This alum is bringing joy to seniors with dementia in the midst of the pandemic
By Carly Whetter, Foundation and Alumni Relations
When Danielle Axton posted on social media asking people to send holiday cards to residents at the assisted living facility she works at, she had no idea the post would go viral, resulting in thousands of cards arriving from across the globe.
Danielle, a Therapeutic Recreation diploma grad, is the Memory Living Manager at Chartwell Langley Gardens Memory Living, an assisted living home for seniors with dementia and Alzheimer’s. Knowing how difficult it is for her residents to stay in touch with friends and family, especially during COVID-19, Danielle wanted to find a way to connect them with the community.
During the last holiday season, Danielle shared a social media post where she asked people in the community to send cards to the residents.
“I wanted to think outside the box and figure out what I could do to help bring them some joy,” Danielle says.
She only expected a handful to arrive, but to her surprise, the post went viral, and cards began pouring in from across the globe.
“I can’t count how many cards we received, but I can comfortably say it’s been well over 5,000,” says Danielle, who also notes they still received cards well into February. “We’ve received a surprising amount from Germany and Japan, but they came in from all over the world. It’s been amazing to see how something like this can resonate with so many people.”
After isolating the cards for three days, the Memory Living staff put them on the dining room table for the residents to read and share.
“People poured their hearts into these cards. The residents look forward to reading them every single day,” says Danielle. After the residents read the cards, they were hung on the walls as a reminder to residents that the world is still connected, even during a pandemic.
Danielle’s dedication to her residents hasn’t gone unnoticed. She was recently awarded Chartwell’s 2020 Memory Living Manager of the Year award, a national award recognizing her work in making a difference in her residents’ lives during a year where they haven’t been able to see their families as much as they used to.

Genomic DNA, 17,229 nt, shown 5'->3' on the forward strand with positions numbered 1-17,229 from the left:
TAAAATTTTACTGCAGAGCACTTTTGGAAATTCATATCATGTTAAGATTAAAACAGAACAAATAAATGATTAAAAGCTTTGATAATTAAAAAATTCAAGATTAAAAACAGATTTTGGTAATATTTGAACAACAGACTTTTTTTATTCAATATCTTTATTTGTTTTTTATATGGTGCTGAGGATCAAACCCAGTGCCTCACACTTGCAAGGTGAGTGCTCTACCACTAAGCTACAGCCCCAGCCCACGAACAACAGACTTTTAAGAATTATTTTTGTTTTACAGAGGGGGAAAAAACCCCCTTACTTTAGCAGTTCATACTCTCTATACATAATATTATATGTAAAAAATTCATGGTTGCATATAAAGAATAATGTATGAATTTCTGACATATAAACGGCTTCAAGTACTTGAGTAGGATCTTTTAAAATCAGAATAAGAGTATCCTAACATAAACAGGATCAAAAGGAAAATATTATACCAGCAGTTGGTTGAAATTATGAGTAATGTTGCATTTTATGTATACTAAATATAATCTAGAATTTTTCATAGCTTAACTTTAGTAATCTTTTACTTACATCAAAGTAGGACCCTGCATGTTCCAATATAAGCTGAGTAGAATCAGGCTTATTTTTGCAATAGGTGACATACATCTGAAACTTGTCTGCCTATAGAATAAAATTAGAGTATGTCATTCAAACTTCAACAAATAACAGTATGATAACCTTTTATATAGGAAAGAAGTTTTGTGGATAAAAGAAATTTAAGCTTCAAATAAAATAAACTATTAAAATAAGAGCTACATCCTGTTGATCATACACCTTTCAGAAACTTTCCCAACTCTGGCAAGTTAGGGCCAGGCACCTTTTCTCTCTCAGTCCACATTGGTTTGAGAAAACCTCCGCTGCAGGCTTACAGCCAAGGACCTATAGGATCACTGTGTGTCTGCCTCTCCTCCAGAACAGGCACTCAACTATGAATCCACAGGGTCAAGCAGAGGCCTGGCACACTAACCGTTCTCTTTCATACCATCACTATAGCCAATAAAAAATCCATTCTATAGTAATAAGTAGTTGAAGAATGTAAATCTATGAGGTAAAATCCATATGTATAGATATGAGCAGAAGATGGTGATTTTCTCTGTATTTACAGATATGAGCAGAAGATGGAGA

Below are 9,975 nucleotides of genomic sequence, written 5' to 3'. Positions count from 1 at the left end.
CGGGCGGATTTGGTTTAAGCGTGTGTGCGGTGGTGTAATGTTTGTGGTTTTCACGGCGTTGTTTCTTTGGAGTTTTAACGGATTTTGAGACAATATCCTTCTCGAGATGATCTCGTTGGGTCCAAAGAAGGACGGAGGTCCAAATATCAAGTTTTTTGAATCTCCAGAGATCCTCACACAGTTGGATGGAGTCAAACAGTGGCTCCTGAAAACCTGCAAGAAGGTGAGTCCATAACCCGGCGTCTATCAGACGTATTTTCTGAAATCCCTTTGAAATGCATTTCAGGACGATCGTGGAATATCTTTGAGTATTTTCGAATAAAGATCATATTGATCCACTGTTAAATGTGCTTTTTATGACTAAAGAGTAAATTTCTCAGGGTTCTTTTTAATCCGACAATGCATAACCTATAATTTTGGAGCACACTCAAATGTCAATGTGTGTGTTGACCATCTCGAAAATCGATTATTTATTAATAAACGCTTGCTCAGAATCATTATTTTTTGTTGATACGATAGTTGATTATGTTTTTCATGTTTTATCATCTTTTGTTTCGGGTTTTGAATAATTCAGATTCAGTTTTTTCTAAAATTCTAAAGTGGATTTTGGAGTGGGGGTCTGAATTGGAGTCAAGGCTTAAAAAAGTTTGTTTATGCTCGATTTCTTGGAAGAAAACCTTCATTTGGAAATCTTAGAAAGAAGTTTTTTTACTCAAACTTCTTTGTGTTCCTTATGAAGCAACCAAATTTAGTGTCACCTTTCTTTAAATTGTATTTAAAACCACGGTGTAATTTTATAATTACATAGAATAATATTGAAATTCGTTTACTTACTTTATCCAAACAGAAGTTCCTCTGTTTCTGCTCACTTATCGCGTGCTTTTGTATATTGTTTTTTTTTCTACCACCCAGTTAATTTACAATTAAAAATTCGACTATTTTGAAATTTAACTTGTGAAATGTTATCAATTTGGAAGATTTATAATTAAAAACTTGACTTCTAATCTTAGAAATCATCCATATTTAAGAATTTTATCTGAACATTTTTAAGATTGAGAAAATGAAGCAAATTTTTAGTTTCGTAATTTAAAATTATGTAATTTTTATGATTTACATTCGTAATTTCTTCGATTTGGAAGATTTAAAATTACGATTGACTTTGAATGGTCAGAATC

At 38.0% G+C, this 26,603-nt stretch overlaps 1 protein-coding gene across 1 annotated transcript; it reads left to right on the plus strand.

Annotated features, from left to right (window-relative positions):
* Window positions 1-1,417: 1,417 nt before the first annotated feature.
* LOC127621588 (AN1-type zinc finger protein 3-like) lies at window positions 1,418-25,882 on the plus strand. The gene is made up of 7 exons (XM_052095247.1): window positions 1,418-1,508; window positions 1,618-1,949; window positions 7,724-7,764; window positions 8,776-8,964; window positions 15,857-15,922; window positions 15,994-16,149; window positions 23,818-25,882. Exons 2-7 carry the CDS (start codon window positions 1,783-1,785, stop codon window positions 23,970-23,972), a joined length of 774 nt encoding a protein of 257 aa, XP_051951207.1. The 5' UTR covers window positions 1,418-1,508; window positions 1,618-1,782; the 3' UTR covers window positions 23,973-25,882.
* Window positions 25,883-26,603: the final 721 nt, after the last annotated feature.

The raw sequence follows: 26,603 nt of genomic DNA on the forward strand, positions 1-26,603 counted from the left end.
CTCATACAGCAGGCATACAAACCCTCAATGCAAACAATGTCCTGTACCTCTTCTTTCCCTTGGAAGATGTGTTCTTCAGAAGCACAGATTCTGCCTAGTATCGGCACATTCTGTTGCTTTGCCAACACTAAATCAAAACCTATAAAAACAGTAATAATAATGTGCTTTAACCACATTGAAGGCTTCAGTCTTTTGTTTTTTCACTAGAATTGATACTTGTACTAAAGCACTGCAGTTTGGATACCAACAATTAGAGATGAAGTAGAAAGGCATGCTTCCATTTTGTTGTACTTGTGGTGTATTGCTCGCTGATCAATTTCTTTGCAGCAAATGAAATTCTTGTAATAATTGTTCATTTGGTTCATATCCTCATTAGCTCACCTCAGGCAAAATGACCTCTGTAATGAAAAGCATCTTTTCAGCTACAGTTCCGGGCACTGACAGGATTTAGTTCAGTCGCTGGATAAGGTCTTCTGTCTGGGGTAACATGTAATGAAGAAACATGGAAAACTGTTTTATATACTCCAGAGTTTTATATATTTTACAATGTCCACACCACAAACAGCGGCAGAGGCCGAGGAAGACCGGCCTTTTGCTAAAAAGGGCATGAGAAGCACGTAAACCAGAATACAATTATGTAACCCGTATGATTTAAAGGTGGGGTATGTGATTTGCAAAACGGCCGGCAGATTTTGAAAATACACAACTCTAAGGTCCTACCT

“I feel so blessed that I get to help make people’s lives better every single day,” she says.
Road to Douglas
Danielle always knew she wanted to work with older adults. When she discovered therapeutic recreation – the use of leisure and recreation activities to improve the health, well-being and quality of life for seniors and people living with disabilities or illness – she knew she’d found her career, and enrolled at Douglas College.
“The program really emphasizes that this field is not only about having fun and making meaningful connections, but it also highlights how important the work we do on a daily basis is,” says Danielle. “We are taught from the very beginning to think outside the box and to individualize our approaches so our residents can live a satisfying and fulfilling life that is filled with purpose and meaning.”
Practice makes perfect
Danielle honed the skills she learned in the classroom through two practicums – one at Holyrood Manor, a long-term care home in Maple Ridge, and the other at the now-closed mental health facility Riverview Hospital, in Coquitlam.
“My practicums challenged me to step outside of my comfort zone,” Danielle says. “Holyrood Manor allowed me to work with older adults, while Riverview allowed me to gain more experience on the mental health side. There are so many times, especially in the senior population, where a diagnosis of dementia is also partnered with depression, anxiety or bipolar disorder, for example. There are so many intersections in this field, so my practicums were beneficial in helping inform the type of care I continue to provide today.”
Now 10 years into her career, Danielle is more motivated than ever to continue to offer unique, person-centred care to older adults with dementia.
“Quality care for this population can really make their lives that much brighter. These are the people that shaped the way we live our lives now, and they deserve to have the best experience possible as they travel through their dementia journey. It means so much to me that I get to be a part of their lives.”